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Canada Ford suspends MPP Randy Hillier from caucus over ‘disrespectful comments’ to parents of autistic children

Mr. Ford said in a statement that Mr. Hillier’s comments 'crossed the line' and that his participation in caucus will be evaluated at a future date.

Chris Young/The Canadian Press

Ontario Premier Doug Ford has suspended MPP Randy Hillier indefinitely from the Progressive Conservative caucus for allegedly making “disrespectful comments” to parents of children with autism, but Mr. Hillier said his comments were directed at the NDP, not parents.

Parents of autistic children were at the Ontario Legislature Wednesday to protest recent changes to the autism program. Lisa MacLeod, the Minister of Children, Community and Social Services, repeatedly defended the changes in Question Period, saying they will make the system more equitable. But some parents say the new program is anything but fair and leaves little money for treatment and services.

Several parents told reporters outside the legislature that Mr. Hillier dismissed their concerns by saying, “Yada yada yada” at the end of Question Period.

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Mr. Hillier later said his comments were directed at NDP MPP Monique Taylor, whom he accused of politicizing the issue. "If anybody believed that I was saying that to families, I would deeply apologize for that,” he said.

In a statement, Ms. Taylor said the incident is a distraction from the parents’ concerns. “The families were hurt by the dismissive and cruel nature of Randy Hillier’s heckle, whoever it was directed at, but families are far more hurt by Mr. Ford’s decision to cut their children’s services,” she said.

Mr. Ford said in a statement that Mr. Hillier’s comments “crossed the line” and that his participation in caucus will be evaluated at a future date. Mr. Hillier was later removed from a legislative committee.

“There is no doubt that this is the toughest file I have ever worked on. Minister MacLeod began reviewing the program her first day and developed a fair, equitable and sustainable program for all children and families,” Mr. Ford said.

“I want to listen to every parent and every family member who wants to share their stories and their asks,” he said. “But Mr. Hillier’s comments crossed the line, and that is unacceptable.”

Mr. Hillier, first elected in 2007, later told reporters he didn’t know what his suspension entailed and hadn’t yet spoken to Mr. Ford. “I’m sure in time I will have some conversations with the Premier and the heat of the moment will be subdued," he said.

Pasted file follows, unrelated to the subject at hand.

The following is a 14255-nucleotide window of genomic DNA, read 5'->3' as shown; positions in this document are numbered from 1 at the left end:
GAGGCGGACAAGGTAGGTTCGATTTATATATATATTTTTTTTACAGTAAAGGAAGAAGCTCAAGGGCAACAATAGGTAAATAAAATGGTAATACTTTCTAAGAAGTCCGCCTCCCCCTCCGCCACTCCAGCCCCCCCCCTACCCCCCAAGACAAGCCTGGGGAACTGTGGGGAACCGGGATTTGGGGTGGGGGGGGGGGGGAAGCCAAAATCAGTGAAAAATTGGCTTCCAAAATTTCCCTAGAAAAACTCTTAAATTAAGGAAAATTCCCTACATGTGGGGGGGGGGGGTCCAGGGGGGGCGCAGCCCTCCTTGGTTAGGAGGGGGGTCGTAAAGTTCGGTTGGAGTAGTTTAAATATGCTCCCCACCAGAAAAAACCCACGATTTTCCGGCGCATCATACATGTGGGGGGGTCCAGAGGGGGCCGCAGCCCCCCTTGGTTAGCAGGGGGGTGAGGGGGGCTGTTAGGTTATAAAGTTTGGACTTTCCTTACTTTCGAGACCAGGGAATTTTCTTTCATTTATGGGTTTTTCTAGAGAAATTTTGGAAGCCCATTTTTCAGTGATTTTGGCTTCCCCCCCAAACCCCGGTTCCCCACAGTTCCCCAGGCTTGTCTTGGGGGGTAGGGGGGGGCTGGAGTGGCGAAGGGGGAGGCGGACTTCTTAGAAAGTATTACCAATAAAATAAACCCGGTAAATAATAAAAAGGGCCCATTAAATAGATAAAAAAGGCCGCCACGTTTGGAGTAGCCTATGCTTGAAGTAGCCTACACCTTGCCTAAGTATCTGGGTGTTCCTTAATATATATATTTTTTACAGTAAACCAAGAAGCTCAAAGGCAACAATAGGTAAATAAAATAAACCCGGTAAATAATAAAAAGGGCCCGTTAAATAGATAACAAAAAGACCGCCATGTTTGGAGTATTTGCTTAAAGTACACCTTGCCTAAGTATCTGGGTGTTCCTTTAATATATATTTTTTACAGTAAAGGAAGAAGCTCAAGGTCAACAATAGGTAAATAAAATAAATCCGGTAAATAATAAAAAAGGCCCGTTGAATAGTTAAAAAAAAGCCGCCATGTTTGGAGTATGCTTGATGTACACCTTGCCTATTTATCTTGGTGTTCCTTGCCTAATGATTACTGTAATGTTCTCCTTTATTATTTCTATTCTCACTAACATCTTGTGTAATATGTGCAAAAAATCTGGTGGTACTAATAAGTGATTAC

The parents separately alleged that Mr. Ford was laughing in the legislature Wednesday. A spokesman for the Premier said he was not laughing at any of the parents. “The Premier was extremely sincere and sympathetic as he answered questions on the topic and he acknowledged that it was the most difficult file he’s ever worked on,” Simon Jefferies said.

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The new autism program gives families as much as $140,000 to pay for treatment for a child from ages two to 18. But the government confirmed Tuesday that only families with an adjusted annual net family income of less than $55,000 will be eligible for that maximum, with funding determined on a sliding scale up to a maximum income of $250,000.

The funding is also subject to annual caps of $20,000 a year until a child turns six and $5,000 a year after that until age 18.

But families say intensive therapy can cost as much as $80,000 a year.

Ms. MacLeod has said her goal with the new program is to clear a backlog of 23,000 children waiting for treatment, saying it’s unfair that only about 8,400 are receiving funded therapy. She said the flow of kids coming off the wait list had slowed to a trickle, leading her to believe that if she didn’t make changes, they would stay on the list forever.

Kristen Ellison, whose eight-year-old son receives intensive therapy 25 hours a week, said she’ll only be able to afford a fraction of it under the new program.

“Every child with autism is different. And so while it might be equal, it’s not equitable, because every kid needs to be independently assessed and given what they need," she said. “For my son it means he’ll never have what he needs, because I can’t afford to pay it.”

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Ms. MacLeod recently apologized after the Ontario Association for Behaviour Analysis said she and her staff told the organization at a meeting that it would be “four long years” if it didn’t help promote the new program. She said Tuesday that she doesn’t remember making the remark – but she hasn’t denied it, either, and described the meeting in question as “tense.”

With a report from the Canadian Press

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